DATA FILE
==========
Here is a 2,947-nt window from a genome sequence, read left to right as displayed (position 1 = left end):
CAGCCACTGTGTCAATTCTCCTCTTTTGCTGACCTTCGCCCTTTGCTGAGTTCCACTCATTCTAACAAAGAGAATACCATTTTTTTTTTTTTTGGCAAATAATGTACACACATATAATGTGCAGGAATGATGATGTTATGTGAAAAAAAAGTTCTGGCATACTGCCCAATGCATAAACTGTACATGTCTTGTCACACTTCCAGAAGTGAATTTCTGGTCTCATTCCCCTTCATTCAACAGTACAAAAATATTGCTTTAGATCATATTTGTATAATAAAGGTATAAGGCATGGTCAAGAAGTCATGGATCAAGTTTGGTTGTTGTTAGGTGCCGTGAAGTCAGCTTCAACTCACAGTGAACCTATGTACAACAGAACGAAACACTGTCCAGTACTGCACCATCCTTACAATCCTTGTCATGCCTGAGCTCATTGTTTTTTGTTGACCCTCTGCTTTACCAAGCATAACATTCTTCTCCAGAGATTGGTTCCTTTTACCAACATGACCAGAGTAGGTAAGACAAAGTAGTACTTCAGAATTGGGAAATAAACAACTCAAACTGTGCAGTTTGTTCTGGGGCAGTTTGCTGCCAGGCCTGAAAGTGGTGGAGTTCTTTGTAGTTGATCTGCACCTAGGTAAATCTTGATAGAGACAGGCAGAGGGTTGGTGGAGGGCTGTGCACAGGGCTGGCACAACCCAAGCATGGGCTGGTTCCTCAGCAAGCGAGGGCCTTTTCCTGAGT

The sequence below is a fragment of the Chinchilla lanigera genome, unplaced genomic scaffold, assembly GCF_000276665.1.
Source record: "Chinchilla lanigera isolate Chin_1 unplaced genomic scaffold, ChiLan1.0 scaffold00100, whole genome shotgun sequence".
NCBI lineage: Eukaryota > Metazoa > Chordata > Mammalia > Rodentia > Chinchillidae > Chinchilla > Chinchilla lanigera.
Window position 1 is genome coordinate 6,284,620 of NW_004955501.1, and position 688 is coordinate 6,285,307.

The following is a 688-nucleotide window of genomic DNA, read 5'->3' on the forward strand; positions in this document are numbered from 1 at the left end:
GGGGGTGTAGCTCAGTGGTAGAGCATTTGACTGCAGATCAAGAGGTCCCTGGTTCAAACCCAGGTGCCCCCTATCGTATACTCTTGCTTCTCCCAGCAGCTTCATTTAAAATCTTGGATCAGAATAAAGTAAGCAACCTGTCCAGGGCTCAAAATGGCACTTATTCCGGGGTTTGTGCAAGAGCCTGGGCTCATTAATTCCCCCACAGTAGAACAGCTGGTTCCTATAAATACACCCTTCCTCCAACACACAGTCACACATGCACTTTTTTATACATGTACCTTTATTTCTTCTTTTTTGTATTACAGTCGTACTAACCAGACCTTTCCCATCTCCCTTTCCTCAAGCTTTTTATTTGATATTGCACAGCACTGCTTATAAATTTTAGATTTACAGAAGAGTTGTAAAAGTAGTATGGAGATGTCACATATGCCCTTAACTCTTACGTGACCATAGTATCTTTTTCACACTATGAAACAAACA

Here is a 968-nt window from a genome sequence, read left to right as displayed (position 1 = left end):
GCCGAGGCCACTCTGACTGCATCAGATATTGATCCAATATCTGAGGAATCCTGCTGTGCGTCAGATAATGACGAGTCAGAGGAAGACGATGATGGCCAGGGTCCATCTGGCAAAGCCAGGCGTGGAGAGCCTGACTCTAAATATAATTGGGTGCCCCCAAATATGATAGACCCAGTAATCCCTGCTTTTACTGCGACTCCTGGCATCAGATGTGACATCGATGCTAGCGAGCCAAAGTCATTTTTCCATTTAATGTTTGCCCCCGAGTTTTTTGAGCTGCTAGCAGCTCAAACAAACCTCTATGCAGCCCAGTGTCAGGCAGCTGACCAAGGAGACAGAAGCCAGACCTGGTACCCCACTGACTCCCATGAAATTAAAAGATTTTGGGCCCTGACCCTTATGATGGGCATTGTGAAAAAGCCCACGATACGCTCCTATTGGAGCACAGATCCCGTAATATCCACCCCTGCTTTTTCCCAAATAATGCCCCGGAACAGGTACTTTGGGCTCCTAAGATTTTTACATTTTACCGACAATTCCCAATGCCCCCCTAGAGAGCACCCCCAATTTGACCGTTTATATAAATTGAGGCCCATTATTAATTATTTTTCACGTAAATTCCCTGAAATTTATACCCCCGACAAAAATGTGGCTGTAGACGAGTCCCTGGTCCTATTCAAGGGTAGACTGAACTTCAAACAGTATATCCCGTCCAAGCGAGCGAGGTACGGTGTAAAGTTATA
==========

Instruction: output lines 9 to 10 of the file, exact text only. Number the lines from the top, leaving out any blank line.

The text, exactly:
Here is a 968-nt window from a genome sequence, read left to right as displayed (position 1 = left end):
GCCGAGGCCACTCTGACTGCATCAGATATTGATCCAATATCTGAGGAATCCTGCTGTGCGTCAGATAATGACGAGTCAGAGGAAGACGATGATGGCCAGGGTCCATCTGGCAAAGCCAGGCGTGGAGAGCCTGACTCTAAATATAATTGGGTGCCCCCAAATATGATAGACCCAGTAATCCCTGCTTTTACTGCGACTCCTGGCATCAGATGTGACATCGATGCTAGCGAGCCAAAGTCATTTTTCCATTTAATGTTTGCCCCCGAGTTTTTTGAGCTGCTAGCAGCTCAAACAAACCTCTATGCAGCCCAGTGTCAGGCAGCTGACCAAGGAGACAGAAGCCAGACCTGGTACCCCACTGACTCCCATGAAATTAAAAGATTTTGGGCCCTGACCCTTATGATGGGCATTGTGAAAAAGCCCACGATACGCTCCTATTGGAGCACAGATCCCGTAATATCCACCCCTGCTTTTTCCCAAATAATGCCCCGGAACAGGTACTTTGGGCTCCTAAGATTTTTACATTTTACCGACAATTCCCAATGCCCCCCTAGAGAGCACCCCCAATTTGACCGTTTATATAAATTGAGGCCCATTATTAATTATTTTTCACGTAAATTCCCTGAAATTTATACCCCCGACAAAAATGTGGCTGTAGACGAGTCCCTGGTCCTATTCAAGGGTAGACTGAACTTCAAACAGTATATCCCGTCCAAGCGAGCGAGGTACGGTGTAAAGTTATA